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    As others have pointed out, resonance issues are the reason MDF is used (particle board, basically). MDF has 1.7 times the damping of equal thickness plywood. Ideally, concrete would be used, but this is hardly practical. Veneering a particle board enclosure is easy to do. My favorite source for veneer is Tape Ease. Here is their web site: http://www.tapeease.com/ They have great prices, and excellent quality. I recommend single thickness veneer (.010 thk). It sands easily, and corners disappear. Cut the veneer about 1/4 in. larger both ways than the surface it is to be applied to. Apply with contact cement. Coat both the box and the veneer, and let the contact cement dry before applying veneer. Lightly lay a layer of newspaper over the box (don't press it into the contact cement, or it will stick) and then position the veneer over it. The newspaper prevents sticking until you have it properly aligned. Then, begin to pull the newspaper out from under the veneer (a small bit at a time), pressing the veneer down to the box. After the newspaper is completely removed, press down well over the entire surface to insure good adhesion. Then, just sand down the edges with fine sandpaper over a sanding block.
     
  9. Steve Elias

    Steve Elias Stunt Coordinator

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    Thank you, Ron, for the advice on laminate and laminating. I've only laminated MDF once before and that was thirteen years ago so your advice is much needed.

    Jeff, I look forward to your comparative review!

    Thanks everyone.

    -Steve
     
  10. Hank Frankenberg

    Hank Frankenberg Cinematographer

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    Steve, now that you know to not use solid hardwood for speaker cabinets, on to joinery...you do not need to use dovetail joinery the pins would be so delicate, they'd break off during assembly. I tried a large lock-miter router bit once, and the thin line of MDF broke as I slid adjoining sides together. I recommed rabbit joinery, but lately have gone to butt joints, which are very strong if you use enough carpenter's yellow glue. Also, you do not need to use any screws, which will save you a good bit of labor. For large subwoofer cabinets where it's hard for one person to handle the big panels, I'd use a brad nailer after applying glue and aligning the panels - not for joint strength, but to hold the panels together and in alignment while the glue dries. All this learned the hard way via building several cabinets of different sizes the last few years. I recommend the 10-mil paper-backed veneers and wax paper makes a good separator while positioning glued veneer.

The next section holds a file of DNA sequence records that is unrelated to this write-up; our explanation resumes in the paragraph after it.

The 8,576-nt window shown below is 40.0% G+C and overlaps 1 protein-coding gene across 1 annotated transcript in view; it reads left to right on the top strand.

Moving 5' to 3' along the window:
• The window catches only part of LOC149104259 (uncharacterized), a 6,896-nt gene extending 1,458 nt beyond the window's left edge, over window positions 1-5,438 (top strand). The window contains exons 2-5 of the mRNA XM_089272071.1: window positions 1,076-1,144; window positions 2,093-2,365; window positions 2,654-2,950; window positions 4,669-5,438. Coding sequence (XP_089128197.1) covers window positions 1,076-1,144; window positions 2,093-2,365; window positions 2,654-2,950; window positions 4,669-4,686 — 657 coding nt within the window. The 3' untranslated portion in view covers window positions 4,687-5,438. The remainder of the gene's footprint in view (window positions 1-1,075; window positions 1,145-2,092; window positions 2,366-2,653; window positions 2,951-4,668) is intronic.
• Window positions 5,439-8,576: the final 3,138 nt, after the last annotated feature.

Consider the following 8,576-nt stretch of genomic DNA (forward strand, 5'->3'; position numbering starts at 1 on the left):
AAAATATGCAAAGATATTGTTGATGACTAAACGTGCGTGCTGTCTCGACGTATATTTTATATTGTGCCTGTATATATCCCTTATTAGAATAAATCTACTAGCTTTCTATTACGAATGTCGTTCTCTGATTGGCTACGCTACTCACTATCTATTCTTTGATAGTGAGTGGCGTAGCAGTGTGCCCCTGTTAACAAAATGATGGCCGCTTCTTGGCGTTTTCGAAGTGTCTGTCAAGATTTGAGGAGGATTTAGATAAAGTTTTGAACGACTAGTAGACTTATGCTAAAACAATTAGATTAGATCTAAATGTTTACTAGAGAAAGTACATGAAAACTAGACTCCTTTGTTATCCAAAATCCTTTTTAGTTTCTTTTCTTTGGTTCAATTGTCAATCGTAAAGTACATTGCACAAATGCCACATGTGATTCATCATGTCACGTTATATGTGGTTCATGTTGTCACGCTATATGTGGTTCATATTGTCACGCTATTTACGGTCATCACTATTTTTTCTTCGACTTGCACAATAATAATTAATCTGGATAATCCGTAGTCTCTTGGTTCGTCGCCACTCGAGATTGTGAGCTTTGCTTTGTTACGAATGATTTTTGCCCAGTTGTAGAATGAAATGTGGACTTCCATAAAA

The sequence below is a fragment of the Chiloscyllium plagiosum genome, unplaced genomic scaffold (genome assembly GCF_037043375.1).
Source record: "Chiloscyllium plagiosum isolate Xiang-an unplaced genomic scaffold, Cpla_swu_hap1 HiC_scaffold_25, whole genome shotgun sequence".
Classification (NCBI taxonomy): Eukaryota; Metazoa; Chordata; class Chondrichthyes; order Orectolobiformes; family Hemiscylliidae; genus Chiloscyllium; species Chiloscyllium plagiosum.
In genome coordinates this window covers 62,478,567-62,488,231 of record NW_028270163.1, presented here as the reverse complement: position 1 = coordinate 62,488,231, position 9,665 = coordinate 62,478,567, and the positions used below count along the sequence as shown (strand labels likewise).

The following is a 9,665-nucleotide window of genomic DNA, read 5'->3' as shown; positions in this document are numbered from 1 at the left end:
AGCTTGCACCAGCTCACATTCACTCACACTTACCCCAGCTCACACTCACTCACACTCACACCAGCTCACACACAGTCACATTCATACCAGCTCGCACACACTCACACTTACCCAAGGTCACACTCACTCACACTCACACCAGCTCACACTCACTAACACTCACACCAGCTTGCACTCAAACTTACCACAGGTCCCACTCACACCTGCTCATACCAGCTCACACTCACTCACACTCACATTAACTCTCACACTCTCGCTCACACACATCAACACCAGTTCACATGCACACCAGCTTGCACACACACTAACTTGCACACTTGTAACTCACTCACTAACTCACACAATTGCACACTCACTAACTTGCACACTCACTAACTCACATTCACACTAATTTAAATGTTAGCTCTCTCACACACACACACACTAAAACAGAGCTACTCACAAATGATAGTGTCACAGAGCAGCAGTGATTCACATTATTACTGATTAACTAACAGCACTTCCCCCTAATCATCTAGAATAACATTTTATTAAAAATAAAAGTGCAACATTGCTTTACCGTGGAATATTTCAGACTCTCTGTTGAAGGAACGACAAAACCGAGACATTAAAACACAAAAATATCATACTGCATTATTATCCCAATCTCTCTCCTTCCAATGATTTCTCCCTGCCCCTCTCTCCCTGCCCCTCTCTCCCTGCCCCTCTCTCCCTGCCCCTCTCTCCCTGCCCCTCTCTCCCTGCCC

Now go make some sawdust [​IMG]
     
  11. Steve Elias

    Steve Elias Stunt Coordinator

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    Thanks Hank! I was only planning on dovetail joinery if I made the cabinets out of solid hardwood. Now that that material is out of the picture, so are the dovetails, for the reasons you mentioned. I have been considering biscuit joinery or rabbit joinery for the case, but I will reconsider butt joints on your recommendation. Sometimes the easiest way really is the best choice, although I must admit to having a built-in bias against butts joints thanks to one of my other hobbies - making Arts & Crafts furniture. Thanks also for the wax paper tip.

    -Steve
     
  12. Ron Shaw

    Ron Shaw Stunt Coordinator

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    Use glue blocks in the corners of the box. Butt joints alone can be fairly weak, especially in a material like particle board. In my early days of building loudspeakers, I tried wax paper as a temporary barrier, but it didnt work as well as newspaper. The slick surface wanted to cling to the contact cement (you would think that it would slip easily, but thats not what I found). Also, if your box is large, it may take more than one width of wax paper.
     
  13. Jack Gilvey

    Jack Gilvey Producer

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    Wow, lots of very valuable info from these guys. I feel that MDF is probably best for "full-range" speakers, but I prefer a good no-void ply (thanks, GM) for subs (not just any ply will do). I used 3/4' marine ply for one I'm finishing up now, it's great to work with and is much stiffer than MDF for an equivalent thickness. With a little bracing (2x2 in my case) it's easy to push the resonance of the cab much higher than would ever be excited by a sub. It does ring like a bell (literally)when knocked, though, which would put some people off. What it tells me is that the resonance is right where I want it.